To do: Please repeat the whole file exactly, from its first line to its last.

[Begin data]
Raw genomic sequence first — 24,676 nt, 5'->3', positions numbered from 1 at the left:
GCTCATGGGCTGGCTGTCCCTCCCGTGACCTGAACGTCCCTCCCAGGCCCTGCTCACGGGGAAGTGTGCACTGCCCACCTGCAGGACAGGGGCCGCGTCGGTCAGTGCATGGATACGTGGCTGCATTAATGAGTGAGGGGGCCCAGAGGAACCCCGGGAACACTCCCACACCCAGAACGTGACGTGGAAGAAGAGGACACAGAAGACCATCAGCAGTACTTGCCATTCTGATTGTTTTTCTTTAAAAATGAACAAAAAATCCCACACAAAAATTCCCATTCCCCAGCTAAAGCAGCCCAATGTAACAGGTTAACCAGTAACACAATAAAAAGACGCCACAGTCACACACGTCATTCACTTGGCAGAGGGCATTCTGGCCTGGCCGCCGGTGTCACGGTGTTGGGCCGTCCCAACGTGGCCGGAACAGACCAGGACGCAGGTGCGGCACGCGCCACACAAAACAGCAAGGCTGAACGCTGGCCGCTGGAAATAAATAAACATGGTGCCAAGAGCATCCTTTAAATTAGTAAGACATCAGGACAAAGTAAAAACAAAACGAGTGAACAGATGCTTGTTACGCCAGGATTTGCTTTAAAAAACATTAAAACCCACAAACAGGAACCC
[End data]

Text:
Raw genomic sequence first — 24,676 nt, 5'->3', positions numbered from 1 at the left:
GCTCATGGGCTGGCTGTCCCTCCCGTGACCTGAACGTCCCTCCCAGGCCCTGCTCACGGGGAAGTGTGCACTGCCCACCTGCAGGACAGGGGCCGCGTCGGTCAGTGCATGGATACGTGGCTGCATTAATGAGTGAGGGGGCCCAGAGGAACCCCGGGAACACTCCCACACCCAGAACGTGACGTGGAAGAAGAGGACACAGAAGACCATCAGCAGTACTTGCCATTCTGATTGTTTTTCTTTAAAAATGAACAAAAAATCCCACACAAAAATTCCCATTCCCCAGCTAAAGCAGCCCAATGTAACAGGTTAACCAGTAACACAATAAAAAGACGCCACAGTCACACACGTCATTCACTTGGCAGAGGGCATTCTGGCCTGGCCGCCGGTGTCACGGTGTTGGGCCGTCCCAACGTGGCCGGAACAGACCAGGACGCAGGTGCGGCACGCGCCACACAAAACAGCAAGGCTGAACGCTGGCCGCTGGAAATAAATAAACATGGTGCCAAGAGCATCCTTTAAATTAGTAAGACATCAGGACAAAGTAAAAACAAAACGAGTGAACAGATGCTTGTTACGCCAGGATTTGCTTTAAAAAACATTAAAACCCACAAACAGGAACCC